In Latin America we do not differentiate between art and life, whereas here in Europe you do.
3 years ago there was an interesting thing in the project arts centre in temple bar, it was an OPEN exhibition, US born Sarah Pierce, who has lived in Ireland for some time, set up an installation and invited people to add to it, it was called RED ARCHIVE and the theme was "art and politics", whatever they wanted: photos, books, posters.... It happened some weeks after the Mayday demonstrations at the accession of the new states into the EU, when the Irish state for the first time in its history used a water cannon against its citizens who were protesting against the unfair direction the EU was taking.. fortress Europe.
Some of us saw the red archive exhibtion and started to add stuff to it, but then we took it a step further and we tried to push the nature of the gallery space and its rules or accepted ways as to how it was used, equally we pushed the accepted levels of "political action" in what is challenged or confronted, how its done, can it be done in a gentle way, what creative mechanisms can be used to get message across, what systems and spaces and mechanisms outside the norm can be played with for political gain, what barriers surround the "political" and "activist" worlds and if we recognise any can we pull them down....
So we quickly entered stuff that we had pulled together for the previous exhibition at the MAYDAY indymedia centre, which was a weeklong excellent temporary space. We began a dialogue with the artist and with the curator of the gallery and asked what we could do and proposed a few ideas, they were supportive and we organised a film screening of some radical films from the indymedia collective and i think also some quick cuts of the mayday demos. We followed this with a "feedback session", which was an attempt at a dialogue between the "activist" and the "artistic" communities in Dublin, very few people turned up, but some did, some were more from one side, some more from the other, and of course there was crossover and some who were active in both worlds, if a line can be drawn? We had about a 40 minute discussion and it was recorded and uploaded to the IMC-radio network and during all this time on imc-ie there was a thread trying to run simultaneously with the events as they happened in the real world.... the nature of the relationship between art and politics.

Project have done some very interesting things, one guy Seamus Nolan, an artist, did a bike workshop there which was a well used functional thing, he went from there onto working with kids in Ballymun. From there he helped set up the controversial "hotel Ballymun", which when i visited ended up in a long and very enjoyable conversatin with a woman who lived for many years in there and who talks very strongly about the role that "art" has played in building up the community, dealing with and overcoming problems and issues. It seems that for some time in Ballymun ART matters.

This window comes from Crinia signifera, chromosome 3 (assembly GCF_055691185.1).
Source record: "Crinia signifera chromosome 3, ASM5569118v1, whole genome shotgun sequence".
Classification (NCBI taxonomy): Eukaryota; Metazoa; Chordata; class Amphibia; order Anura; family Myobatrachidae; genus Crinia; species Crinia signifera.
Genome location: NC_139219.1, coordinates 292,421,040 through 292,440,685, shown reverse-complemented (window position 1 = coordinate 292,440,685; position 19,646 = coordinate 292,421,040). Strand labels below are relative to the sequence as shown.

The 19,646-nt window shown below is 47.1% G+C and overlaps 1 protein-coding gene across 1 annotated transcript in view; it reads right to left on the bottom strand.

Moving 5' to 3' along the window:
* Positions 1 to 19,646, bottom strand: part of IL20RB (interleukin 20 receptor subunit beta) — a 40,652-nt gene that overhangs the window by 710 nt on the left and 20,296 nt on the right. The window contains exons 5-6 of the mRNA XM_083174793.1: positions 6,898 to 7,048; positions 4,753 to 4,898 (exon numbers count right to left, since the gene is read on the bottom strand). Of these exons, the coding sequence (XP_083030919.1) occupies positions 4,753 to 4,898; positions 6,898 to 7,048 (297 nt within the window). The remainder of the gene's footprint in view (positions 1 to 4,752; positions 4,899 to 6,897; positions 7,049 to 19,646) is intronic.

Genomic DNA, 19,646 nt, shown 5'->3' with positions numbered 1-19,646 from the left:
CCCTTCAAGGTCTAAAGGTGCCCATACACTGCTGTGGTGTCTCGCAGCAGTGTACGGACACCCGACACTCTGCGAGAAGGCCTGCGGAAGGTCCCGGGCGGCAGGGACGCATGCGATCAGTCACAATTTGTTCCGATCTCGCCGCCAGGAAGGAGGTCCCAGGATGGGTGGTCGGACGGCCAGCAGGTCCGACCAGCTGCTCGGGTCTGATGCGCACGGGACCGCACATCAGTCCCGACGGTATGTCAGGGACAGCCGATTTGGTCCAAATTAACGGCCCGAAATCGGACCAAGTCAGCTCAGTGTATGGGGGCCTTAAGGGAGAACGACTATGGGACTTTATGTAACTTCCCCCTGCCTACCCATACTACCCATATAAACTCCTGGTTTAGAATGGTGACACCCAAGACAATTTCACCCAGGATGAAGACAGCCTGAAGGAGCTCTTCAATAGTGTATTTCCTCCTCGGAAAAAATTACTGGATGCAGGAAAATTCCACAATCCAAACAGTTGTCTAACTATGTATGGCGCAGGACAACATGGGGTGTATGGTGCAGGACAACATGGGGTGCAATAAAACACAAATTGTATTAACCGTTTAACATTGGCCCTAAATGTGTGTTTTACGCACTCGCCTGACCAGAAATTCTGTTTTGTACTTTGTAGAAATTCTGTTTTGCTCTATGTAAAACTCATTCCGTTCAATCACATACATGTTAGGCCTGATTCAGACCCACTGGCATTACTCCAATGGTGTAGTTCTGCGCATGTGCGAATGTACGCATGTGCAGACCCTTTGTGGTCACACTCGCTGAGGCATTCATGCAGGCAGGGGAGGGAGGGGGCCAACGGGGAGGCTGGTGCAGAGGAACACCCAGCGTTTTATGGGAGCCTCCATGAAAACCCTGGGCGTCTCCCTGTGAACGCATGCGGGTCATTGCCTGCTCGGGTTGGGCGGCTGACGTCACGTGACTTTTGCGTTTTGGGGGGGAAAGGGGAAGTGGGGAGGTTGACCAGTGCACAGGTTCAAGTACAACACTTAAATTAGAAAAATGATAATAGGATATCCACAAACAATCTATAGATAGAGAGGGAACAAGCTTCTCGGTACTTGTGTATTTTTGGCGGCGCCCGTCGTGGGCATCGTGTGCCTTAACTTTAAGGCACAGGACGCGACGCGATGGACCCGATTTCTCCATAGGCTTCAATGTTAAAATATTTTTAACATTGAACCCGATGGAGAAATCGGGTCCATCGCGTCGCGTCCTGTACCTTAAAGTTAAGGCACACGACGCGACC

There were many sides of argument and thats fine and healthy in the feedback session. My own was and still is that in cities there should be spaces that are amazing and full of creativity, open to all to participate in, educational, experimentational with a wide amount of things going on. Normally you would expect art galleries to be these spaces of high excitement, but my experience had been, and unfortunately still is, mostly, that art galleries are quite boring. They are, mostly, spaces for the consumption and digestion of "art"..."oh, look at that picasso, isnt it lovely....". Housing art is an important thing, thats not what im attacking, what im getting at is that along which all that art galleries, and most of todays modern art for that matter, have and do today, they should have another part which is open and participative, ever changing, chaotic, fluid, experimental.... a space or system which anyone can jump in and get their hands dirty, try things, be moved... a space that perhaps things could grow from? I say this in the Irish / European / Western context where i support our Chilean friends view that we have seperated art from life. Perhaps there have been plenty of examples of this already, perhaps it does happen just not in the very public and important art spaces which are normally publically and /or privately funded and might not wish that. Im sure the DADAists cabarets or situationist events or surrealists writing groups all had their open side for people to come and dip into, but in todays world in cities with all their layers of hidden chaos and magic its not always easy to stumble on such things and perhaps one of the jobs of galleries should be to act as an open door to such things or as a pointer to where things of interest and excitement might be happening...